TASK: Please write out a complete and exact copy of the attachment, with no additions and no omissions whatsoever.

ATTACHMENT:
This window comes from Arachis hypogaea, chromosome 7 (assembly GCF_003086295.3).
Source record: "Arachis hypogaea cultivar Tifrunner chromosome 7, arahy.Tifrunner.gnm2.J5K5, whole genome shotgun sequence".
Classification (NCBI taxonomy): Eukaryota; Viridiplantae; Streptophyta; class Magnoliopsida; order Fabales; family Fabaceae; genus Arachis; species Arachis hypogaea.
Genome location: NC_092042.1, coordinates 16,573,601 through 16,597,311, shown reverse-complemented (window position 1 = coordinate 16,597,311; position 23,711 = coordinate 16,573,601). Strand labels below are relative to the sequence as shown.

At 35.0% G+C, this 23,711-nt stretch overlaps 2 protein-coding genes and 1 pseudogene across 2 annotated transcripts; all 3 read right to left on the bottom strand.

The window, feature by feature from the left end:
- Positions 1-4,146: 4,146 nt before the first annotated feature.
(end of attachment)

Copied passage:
This window comes from Arachis hypogaea, chromosome 7 (assembly GCF_003086295.3).
Source record: "Arachis hypogaea cultivar Tifrunner chromosome 7, arahy.Tifrunner.gnm2.J5K5, whole genome shotgun sequence".
Classification (NCBI taxonomy): Eukaryota; Viridiplantae; Streptophyta; class Magnoliopsida; order Fabales; family Fabaceae; genus Arachis; species Arachis hypogaea.
Genome location: NC_092042.1, coordinates 16,573,601 through 16,597,311, shown reverse-complemented (window position 1 = coordinate 16,597,311; position 23,711 = coordinate 16,573,601). Strand labels below are relative to the sequence as shown.

At 35.0% G+C, this 23,711-nt stretch overlaps 2 protein-coding genes and 1 pseudogene across 2 annotated transcripts; all 3 read right to left on the bottom strand.

The window, feature by feature from the left end:
- Positions 1-4,146: 4,146 nt before the first annotated feature.